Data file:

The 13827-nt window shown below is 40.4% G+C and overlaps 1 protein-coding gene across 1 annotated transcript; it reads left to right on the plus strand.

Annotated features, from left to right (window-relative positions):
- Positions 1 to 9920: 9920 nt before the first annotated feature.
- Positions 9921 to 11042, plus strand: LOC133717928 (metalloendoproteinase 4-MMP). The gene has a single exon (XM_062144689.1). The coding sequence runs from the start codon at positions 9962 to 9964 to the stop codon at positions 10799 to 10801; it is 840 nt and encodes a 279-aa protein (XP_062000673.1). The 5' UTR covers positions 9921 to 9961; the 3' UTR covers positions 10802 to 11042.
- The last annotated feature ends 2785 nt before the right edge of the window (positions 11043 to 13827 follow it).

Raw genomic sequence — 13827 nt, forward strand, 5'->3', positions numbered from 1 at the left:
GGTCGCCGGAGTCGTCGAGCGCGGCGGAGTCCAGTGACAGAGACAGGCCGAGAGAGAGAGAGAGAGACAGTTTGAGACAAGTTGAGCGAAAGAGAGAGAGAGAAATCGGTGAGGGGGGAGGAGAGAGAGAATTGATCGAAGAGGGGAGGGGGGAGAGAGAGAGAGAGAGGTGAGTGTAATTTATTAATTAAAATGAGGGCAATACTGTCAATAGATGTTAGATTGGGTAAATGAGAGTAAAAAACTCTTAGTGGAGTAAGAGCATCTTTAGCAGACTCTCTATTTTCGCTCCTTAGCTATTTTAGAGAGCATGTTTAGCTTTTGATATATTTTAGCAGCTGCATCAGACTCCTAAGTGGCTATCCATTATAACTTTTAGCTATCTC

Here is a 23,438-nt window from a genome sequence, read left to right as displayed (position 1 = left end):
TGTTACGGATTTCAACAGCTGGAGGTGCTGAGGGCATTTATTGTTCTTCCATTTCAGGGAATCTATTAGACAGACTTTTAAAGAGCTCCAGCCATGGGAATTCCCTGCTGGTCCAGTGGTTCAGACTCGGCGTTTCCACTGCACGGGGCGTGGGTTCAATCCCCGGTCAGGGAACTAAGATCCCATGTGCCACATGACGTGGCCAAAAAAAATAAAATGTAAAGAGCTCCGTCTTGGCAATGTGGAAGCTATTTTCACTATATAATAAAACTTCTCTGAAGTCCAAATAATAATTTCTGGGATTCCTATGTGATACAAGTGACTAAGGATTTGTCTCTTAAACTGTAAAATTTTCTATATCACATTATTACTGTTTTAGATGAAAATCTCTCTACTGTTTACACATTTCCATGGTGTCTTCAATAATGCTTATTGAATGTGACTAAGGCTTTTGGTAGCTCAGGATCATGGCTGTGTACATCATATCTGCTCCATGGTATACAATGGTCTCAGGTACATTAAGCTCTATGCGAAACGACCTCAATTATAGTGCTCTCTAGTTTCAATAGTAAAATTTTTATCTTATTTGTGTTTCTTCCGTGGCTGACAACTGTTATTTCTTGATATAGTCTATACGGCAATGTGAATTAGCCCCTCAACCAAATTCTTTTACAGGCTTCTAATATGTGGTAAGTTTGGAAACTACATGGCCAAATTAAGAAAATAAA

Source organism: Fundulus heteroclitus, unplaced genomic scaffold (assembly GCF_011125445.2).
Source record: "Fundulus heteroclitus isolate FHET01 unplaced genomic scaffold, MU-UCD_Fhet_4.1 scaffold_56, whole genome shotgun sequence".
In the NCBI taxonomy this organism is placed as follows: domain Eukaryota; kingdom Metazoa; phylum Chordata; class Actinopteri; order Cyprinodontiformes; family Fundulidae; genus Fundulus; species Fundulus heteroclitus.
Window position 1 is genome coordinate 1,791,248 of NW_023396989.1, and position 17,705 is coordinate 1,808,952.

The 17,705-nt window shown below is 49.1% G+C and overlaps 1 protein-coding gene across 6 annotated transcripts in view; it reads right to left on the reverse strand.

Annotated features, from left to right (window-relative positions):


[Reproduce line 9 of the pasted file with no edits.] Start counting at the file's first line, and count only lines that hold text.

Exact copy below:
TGTTACGGATTTCAACAGCTGGAGGTGCTGAGGGCATTTATTGTTCTTCCATTTCAGGGAATCTATTAGACAGACTTTTAAAGAGCTCCAGCCATGGGAATTCCCTGCTGGTCCAGTGGTTCAGACTCGGCGTTTCCACTGCACGGGGCGTGGGTTCAATCCCCGGTCAGGGAACTAAGATCCCATGTGCCACATGACGTGGCCAAAAAAAATAAAATGTAAAGAGCTCCGTCTTGGCAATGTGGAAGCTATTTTCACTATATAATAAAACTTCTCTGAAGTCCAAATAATAATTTCTGGGATTCCTATGTGATACAAGTGACTAAGGATTTGTCTCTTAAACTGTAAAATTTTCTATATCACATTATTACTGTTTTAGATGAAAATCTCTCTACTGTTTACACATTTCCATGGTGTCTTCAATAATGCTTATTGAATGTGACTAAGGCTTTTGGTAGCTCAGGATCATGGCTGTGTACATCATATCTGCTCCATGGTATACAATGGTCTCAGGTACATTAAGCTCTATGCGAAACGACCTCAATTATAGTGCTCTCTAGTTTCAATAGTAAAATTTTTATCTTATTTGTGTTTCTTCCGTGGCTGACAACTGTTATTTCTTGATATAGTCTATACGGCAATGTGAATTAGCCCCTCAACCAAATTCTTTTACAGGCTTCTAATATGTGGTAAGTTTGGAAACTACATGGCCAAATTAAGAAAATAAA